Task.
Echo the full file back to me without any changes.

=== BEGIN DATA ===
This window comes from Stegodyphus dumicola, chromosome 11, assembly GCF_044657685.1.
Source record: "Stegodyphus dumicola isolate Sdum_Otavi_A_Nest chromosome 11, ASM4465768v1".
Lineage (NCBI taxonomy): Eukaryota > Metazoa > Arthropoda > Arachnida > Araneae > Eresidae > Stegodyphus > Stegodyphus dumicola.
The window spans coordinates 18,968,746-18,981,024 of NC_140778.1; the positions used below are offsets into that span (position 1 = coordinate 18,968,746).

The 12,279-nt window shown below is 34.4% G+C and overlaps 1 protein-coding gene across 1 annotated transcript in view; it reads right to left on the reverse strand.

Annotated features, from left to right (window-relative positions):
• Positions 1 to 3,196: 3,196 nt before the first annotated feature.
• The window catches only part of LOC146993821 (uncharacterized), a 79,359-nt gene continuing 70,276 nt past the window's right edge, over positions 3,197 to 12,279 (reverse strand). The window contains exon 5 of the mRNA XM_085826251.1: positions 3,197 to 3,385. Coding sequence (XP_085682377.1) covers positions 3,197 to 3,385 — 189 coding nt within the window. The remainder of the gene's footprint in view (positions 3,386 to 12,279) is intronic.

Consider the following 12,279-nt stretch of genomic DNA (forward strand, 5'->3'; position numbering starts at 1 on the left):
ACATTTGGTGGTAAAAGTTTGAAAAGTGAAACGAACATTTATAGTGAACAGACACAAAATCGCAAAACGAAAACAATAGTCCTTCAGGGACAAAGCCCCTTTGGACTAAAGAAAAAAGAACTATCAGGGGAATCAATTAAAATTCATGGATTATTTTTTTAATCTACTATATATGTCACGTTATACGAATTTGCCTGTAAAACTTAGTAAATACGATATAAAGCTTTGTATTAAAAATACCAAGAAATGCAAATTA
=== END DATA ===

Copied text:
This window comes from Stegodyphus dumicola, chromosome 11, assembly GCF_044657685.1.
Source record: "Stegodyphus dumicola isolate Sdum_Otavi_A_Nest chromosome 11, ASM4465768v1".
Lineage (NCBI taxonomy): Eukaryota > Metazoa > Arthropoda > Arachnida > Araneae > Eresidae > Stegodyphus > Stegodyphus dumicola.
The window spans coordinates 18,968,746-18,981,024 of NC_140778.1; the positions used below are offsets into that span (position 1 = coordinate 18,968,746).

The 12,279-nt window shown below is 34.4% G+C and overlaps 1 protein-coding gene across 1 annotated transcript in view; it reads right to left on the reverse strand.

Annotated features, from left to right (window-relative positions):
• Positions 1 to 3,196: 3,196 nt before the first annotated feature.
• The window catches only part of LOC146993821 (uncharacterized), a 79,359-nt gene continuing 70,276 nt past the window's right edge, over positions 3,197 to 12,279 (reverse strand). The window contains exon 5 of the mRNA XM_085826251.1: positions 3,197 to 3,385. Coding sequence (XP_085682377.1) covers positions 3,197 to 3,385 — 189 coding nt within the window. The remainder of the gene's footprint in view (positions 3,386 to 12,279) is intronic.

Consider the following 12,279-nt stretch of genomic DNA (forward strand, 5'->3'; position numbering starts at 1 on the left):
ACATTTGGTGGTAAAAGTTTGAAAAGTGAAACGAACATTTATAGTGAACAGACACAAAATCGCAAAACGAAAACAATAGTCCTTCAGGGACAAAGCCCCTTTGGACTAAAGAAAAAAGAACTATCAGGGGAATCAATTAAAATTCATGGATTATTTTTTTAATCTACTATATATGTCACGTTATACGAATTTGCCTGTAAAACTTAGTAAATACGATATAAAGCTTTGTATTAAAAATACCAAGAAATGCAAATTA